When discussing the corporate security group known as the Trust, Richard Gilbert drops the names of several agents involved in the organization. "The rest of us you know from the old Bureau days," Gilbert comments. "Duncan, Vitaris, Brian Dixon." Each of these names corresponds to a prominent fan active in following the television work of Glen Morgan and James Wong. Kate Duncan is a dedicated follower of Morgan and Wong's sci-fi drama Space: Above and Beyond. Paula Vitaris, a freelance writer for such magazines as Cinefantastique and Starlog, regularly penned magazine articles regarding Morgan and Wong's work in television.

Brian A. Dixon is the webmaster of the Millennial Abyss.

Credit: Brian Dixon, The Millennial Abyss



Background Information and References:



Millennium Bloopers:



Killers and Victims:



Mortality Count:

0



Psychology:



The Time Is Now


Season:

2

MLM Code:

#MLM-223

Production Code:

5C23

Original Airdate:

1998-05-15



1013 References:

The motel Lara is staying at is called "Morgan Creek Motel" - for Glen Morgan, writer/producer.

Credit: Joe M of TIWWA

The fictional brand Morley Cigarette from The X-Files. - click for full size.



During the episode, Peter Watts discovers a Morley Cigarette which is a fictional brand used by The Cigarette Smoking Man in the X-Files. He picks it up and looks at it and the camera focuses in the brand name for no other reason pertinent to the storyline.


Bible References:



Millennium Trivia:

This episode's title presents a variation on one of Millennium's second season taglines, "The Time is Near." That phrase is taken from the opening chapter of the Book of Revelation, prophesizing the end of the world and final judgment.

Credit: Brian Dixon, The Millennial Abyss



Background Information and References:

The season's two-part finale, "The Fourth Horseman" and "The Time Is Now," showed the outbreak of a plague which builds on the division within the Millennium Group and Frank's growing distrust. He is tempted by an offer to join a rival investigatory group called The Trust. Meanwhile, he and Peter investigate the outbreak of a deadly plague, while Lara, who has been initiated into the Millennium Group's secret knowledge, begins her final descent into madness. At the end, the Blacks have taken refuge in the remote cabin of Frank's late father, where a sick and probably dying Catherine sneaks off into the woods so that already inoculated Frank can use their one vial of plague vaccine on Jordan. The cabin, for Morgan, had become Frank's yellow house, where the Blacks are reunited, even if death soon takes Catherine away. "I didn't feel right leaving Frank without his yellow house. I think in life you sometimes search for a yellow house, but for Frank, it actually was that cabin."

Morgan and Wong wrote the season finale not knowing whether MILLENNIUM would be renewed. They pitched several endings to Carter, who made a surprising suggestion that they kill Catherine. Morgan and Wong were taken aback, but didn't object, especially when Carter said to leave her death ambiguous. After thinking how to make Catherine's death meaningful, Morgan discussed it with Megan Gallagher and described the scenario to her. "I told her the neat part will be that after Frank Black has done so much sacrificing for his family, ultimately it will be Catherine who makes the ultimate sacrifice. She liked that. So that had a big part in the decision to kill Catherine."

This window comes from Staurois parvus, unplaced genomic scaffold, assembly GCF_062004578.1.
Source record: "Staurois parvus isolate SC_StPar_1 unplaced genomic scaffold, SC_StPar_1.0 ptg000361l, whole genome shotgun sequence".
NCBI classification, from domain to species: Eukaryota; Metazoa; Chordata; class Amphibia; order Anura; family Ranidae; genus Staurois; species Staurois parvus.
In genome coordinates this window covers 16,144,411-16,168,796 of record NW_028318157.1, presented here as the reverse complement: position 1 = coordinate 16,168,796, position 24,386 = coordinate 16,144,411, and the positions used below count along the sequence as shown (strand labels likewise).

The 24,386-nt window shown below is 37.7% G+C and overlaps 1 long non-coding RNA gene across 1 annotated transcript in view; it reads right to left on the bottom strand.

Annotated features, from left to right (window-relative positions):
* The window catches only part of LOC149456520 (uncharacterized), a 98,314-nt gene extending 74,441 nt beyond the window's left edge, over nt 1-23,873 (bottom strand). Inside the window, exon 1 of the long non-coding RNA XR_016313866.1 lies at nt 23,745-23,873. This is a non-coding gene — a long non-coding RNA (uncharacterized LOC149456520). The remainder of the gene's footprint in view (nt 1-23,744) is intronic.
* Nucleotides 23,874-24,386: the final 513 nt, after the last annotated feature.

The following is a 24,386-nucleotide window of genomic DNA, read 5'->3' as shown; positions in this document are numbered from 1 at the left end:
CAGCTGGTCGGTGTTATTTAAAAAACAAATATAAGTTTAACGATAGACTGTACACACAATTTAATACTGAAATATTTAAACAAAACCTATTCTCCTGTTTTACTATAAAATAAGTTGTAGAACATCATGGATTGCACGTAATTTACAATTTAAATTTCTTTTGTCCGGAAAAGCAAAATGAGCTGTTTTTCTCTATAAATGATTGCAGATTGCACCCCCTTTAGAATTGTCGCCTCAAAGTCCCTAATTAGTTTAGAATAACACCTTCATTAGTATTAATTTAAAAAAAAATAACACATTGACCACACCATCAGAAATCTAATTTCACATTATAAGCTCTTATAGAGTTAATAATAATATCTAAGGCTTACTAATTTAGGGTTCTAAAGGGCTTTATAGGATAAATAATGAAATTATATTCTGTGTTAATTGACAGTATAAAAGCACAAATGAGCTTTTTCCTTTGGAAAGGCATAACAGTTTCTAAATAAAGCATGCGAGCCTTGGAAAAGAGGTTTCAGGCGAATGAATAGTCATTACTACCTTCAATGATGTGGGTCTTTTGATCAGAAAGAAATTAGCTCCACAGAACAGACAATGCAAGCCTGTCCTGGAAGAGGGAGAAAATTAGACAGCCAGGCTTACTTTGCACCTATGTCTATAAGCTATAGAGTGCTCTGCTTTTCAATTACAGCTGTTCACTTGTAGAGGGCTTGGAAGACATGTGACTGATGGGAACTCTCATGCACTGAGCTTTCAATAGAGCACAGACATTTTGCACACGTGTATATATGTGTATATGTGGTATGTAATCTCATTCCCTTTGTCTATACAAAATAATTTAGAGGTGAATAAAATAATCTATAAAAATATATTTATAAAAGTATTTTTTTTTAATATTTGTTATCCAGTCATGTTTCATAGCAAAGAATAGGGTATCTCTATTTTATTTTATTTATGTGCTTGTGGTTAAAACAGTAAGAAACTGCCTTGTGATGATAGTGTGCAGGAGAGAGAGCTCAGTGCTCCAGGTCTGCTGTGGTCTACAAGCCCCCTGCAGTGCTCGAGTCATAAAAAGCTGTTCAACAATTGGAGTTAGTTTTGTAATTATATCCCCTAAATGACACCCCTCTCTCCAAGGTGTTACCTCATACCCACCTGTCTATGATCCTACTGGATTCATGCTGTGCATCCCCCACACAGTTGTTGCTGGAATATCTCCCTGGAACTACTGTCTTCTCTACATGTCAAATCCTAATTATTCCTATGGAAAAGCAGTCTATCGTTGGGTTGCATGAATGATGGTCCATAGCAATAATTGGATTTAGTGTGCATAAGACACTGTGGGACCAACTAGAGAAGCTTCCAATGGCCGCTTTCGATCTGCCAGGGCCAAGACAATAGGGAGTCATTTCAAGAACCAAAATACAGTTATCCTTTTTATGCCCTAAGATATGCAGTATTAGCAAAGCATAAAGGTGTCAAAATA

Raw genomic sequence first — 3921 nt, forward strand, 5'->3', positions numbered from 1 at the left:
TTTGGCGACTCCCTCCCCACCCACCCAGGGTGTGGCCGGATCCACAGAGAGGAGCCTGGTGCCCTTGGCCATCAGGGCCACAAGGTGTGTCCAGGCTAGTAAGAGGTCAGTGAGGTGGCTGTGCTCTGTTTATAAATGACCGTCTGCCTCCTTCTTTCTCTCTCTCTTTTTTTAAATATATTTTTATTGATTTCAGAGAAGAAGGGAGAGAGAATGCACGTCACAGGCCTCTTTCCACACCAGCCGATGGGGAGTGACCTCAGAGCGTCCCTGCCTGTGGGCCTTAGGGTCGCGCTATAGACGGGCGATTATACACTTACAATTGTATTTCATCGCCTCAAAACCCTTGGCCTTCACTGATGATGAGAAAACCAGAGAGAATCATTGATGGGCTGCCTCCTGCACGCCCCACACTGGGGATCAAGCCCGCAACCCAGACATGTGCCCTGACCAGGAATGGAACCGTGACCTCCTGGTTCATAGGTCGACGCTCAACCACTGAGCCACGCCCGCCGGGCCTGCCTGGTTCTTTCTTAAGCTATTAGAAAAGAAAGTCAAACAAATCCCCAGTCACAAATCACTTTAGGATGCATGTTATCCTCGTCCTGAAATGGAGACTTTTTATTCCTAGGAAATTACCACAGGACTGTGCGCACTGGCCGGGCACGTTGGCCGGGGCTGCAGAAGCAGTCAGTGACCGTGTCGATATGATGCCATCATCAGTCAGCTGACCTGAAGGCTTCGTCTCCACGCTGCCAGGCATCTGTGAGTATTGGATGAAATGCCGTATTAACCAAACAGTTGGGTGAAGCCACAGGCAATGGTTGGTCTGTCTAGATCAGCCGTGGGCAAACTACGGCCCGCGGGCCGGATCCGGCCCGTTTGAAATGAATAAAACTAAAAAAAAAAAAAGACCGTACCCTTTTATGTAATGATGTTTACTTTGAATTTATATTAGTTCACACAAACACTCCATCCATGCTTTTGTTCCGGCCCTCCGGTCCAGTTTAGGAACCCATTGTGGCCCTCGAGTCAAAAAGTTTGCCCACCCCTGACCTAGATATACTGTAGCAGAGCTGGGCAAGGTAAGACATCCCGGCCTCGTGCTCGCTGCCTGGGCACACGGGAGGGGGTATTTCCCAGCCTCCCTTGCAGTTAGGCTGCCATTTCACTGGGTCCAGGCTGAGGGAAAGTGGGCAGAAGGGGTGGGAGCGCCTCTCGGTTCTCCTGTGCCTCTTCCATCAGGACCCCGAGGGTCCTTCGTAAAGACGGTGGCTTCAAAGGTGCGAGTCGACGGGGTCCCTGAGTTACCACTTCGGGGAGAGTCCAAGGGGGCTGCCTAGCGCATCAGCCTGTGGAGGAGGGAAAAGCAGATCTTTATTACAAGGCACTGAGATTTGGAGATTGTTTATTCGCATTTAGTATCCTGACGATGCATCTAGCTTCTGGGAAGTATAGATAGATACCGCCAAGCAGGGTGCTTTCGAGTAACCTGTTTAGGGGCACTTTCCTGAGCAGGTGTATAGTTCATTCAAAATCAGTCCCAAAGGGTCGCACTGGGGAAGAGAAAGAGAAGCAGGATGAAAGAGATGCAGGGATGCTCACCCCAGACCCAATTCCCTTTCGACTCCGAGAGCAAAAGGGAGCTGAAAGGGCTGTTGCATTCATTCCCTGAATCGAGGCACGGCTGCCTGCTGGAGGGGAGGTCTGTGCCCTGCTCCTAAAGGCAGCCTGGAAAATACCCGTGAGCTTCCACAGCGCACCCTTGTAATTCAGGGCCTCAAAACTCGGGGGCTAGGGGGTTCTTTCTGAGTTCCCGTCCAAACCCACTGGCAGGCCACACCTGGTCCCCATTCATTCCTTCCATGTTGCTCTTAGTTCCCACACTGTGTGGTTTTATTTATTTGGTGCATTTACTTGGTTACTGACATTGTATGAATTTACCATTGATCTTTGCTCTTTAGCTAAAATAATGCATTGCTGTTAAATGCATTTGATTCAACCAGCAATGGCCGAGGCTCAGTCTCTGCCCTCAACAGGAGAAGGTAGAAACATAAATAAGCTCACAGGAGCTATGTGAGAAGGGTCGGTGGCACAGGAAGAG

Like so many plot ideas, the plague as millennial doom emerged from the writers' research. "When I looked at the current research, I found the thing that was most likely to get us was some sort of plague or virus," Morgan said. "I didn't really pay much attention during the mad cow scare in England, but in reading about it I found it horrifying."

One of the most striking sequences of the two-parter is the third act depicting Lara's visions of the apocalypse and her breakdown. It was shot and cut much like a music video, accompanied by the Patti Smith song about heroin, "Horses," which had been a college favorite of Morgan's. He had always envisioned someone going crazy to it. "Editing was really difficult. Doing this was rather naive on my part," Morgan admitted. "Music videos probably have a budget close to what one of our entire episodes costs, and we had only three days to put it together. I don't think we competed very well with the kind of imagery you see on MTV. But I felt that this hasn't been done on a primetime, network drama. I'm glad we did it, but it was really, really hard."

Morgan and Wong have departed, satisfied with their work on the show. "I'm really proud of a lot of the episodes this season," Wong said. "The frustrating thing was that we didn't find a new audience. Some of the people who watched it the first season decided it wasn't for them and didn't come to watch it this season to see if they liked it better or see how it changed."

Source: "TV's Best Kept Secret Improves In Its Sophomore Season" - Cinefantastique Magazine (1998).

Millennium Bloopers:



Killers and Victims:

Victim: Richard Gilbert Killer: The Millennium Group



Mortality Count:

1



Psychology: